Here’s a great summary of the creationist controversy – their claims and why they don’t work. Presented by Eugenie Scott at A Celebration of Reason – 2012 Global Atheist Convention held in Melbourne last April
Eugenie Scott – Reason And Creationism.
I like that she spends much of the time talking about “creation science” and their geological arguments. Turns out these actually have more factual basis (as in making statements of fact that can be tested) than do the intelligent design people and their biological arguments. So I welcomed her change of emphasis.
I still strongly disagree with the way she presents the philosophy and methodology of science in terms of methodological and philosophical materialism and their differences. I think it is actually a poor argument because it plays into the religious apologist arguments for a “supernatural” world that they can ring-fenced against scientific investigation. But more of that in future post – although I have written about it before (eg Science and the “supernatural”).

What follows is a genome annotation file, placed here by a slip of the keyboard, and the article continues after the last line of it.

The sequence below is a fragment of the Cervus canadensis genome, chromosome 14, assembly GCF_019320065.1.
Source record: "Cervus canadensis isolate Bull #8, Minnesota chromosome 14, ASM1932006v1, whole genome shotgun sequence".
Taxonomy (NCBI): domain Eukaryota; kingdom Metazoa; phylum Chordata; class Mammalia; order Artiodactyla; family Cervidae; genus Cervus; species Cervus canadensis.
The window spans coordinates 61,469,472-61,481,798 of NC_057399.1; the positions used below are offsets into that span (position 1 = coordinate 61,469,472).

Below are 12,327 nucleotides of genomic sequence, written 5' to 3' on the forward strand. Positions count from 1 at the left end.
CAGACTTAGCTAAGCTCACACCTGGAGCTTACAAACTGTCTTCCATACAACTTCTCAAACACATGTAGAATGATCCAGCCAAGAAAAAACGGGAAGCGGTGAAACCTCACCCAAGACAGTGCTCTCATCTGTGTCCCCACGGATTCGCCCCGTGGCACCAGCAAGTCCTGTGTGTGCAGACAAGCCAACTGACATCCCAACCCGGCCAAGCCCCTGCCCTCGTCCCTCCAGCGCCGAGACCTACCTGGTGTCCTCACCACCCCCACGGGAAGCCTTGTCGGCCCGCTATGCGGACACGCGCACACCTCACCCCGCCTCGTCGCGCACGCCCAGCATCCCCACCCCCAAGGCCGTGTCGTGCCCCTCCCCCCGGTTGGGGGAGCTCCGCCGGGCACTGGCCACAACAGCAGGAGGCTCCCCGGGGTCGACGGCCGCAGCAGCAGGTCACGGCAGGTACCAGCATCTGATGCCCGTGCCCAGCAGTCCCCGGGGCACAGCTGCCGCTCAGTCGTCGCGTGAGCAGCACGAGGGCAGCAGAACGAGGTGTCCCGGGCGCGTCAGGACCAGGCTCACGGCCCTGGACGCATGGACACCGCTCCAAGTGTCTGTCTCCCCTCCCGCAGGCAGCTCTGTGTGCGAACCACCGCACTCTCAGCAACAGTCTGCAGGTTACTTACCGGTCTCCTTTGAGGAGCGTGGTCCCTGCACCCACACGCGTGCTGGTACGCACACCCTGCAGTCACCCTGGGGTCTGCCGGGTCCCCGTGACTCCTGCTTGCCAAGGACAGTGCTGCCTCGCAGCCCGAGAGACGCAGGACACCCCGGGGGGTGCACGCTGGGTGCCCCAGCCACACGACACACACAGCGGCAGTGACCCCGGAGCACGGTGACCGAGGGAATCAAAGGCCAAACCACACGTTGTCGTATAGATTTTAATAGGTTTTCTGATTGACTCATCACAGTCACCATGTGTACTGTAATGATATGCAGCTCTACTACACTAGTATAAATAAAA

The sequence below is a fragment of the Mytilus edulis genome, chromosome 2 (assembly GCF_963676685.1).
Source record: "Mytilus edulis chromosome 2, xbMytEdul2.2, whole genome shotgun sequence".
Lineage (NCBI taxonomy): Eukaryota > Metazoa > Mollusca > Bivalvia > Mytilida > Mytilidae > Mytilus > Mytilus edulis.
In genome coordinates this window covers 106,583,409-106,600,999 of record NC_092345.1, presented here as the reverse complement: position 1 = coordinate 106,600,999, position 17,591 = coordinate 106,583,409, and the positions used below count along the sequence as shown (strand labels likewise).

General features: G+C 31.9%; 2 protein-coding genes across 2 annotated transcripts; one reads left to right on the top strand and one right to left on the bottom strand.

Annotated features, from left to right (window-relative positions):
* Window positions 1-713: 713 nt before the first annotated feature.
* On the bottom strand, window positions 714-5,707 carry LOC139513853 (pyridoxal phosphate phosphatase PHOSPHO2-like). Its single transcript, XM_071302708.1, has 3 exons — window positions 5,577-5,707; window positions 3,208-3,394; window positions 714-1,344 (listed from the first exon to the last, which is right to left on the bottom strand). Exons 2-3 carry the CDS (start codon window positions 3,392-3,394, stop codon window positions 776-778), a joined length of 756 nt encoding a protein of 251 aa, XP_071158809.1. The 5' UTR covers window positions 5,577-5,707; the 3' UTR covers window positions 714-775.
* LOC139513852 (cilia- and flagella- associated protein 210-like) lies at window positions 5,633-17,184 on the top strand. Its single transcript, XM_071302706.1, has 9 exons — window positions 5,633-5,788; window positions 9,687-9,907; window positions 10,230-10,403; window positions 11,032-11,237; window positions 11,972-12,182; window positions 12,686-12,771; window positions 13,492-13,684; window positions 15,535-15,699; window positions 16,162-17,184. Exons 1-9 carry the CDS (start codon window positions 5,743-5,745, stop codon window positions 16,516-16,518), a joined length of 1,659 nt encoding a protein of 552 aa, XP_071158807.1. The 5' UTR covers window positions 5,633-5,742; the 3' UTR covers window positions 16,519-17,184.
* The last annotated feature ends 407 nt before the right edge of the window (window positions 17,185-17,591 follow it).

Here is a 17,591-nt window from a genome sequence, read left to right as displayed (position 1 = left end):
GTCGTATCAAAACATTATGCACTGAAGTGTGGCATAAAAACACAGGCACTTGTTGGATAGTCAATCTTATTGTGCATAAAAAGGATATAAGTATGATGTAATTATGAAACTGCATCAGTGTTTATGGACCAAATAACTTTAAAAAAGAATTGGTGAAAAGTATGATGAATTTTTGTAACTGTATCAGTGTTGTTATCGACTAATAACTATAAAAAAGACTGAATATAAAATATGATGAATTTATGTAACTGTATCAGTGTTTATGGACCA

Posted in atheism, creationism, evolution, intelligent design, SciBlogs, science, Science and Society, supernatural
Tagged Creation Science, Eugenie Scott, Melbourne, SciBlogs
Thanks to Jerry Coyne (Physics pwns creationism)
I think the cartoon perceptively indicates that sort of “research” done by “creation science.” Biblical stories are used for the answers then they only have to sort out which science they can distort to “prove” their answers. I guess that’s why we have websites like “Answers in Genesis.”
But here’s a new blog which demonstrates a “purpose” for this creation “research.” Its called Science Essentials and has the subtitle “Practical Resources for Teaching Creation-Based Science.”
The blog describes its aim as supporting a community of “parents, teachers, and administrators who desire to teach creation-based science.” And “is committed to providing relevant, practical resources to those who engage elementary and/or secondary students.”
The old story of evangelical and fundamentalist Christians attempting to get their religious myths taught in science courses.
These people never seem to give up. Which, unfortunately, places a demand on science and the supporters of science to be constantly wary of these attempts.
Posted in Christianity, creationism, evolution, faith, god, religion, SciBlogs, science, Science and Society
Tagged answers in genesis, Christianity, Creation Science, Genesis, god, Origins and Creation, SciBlogs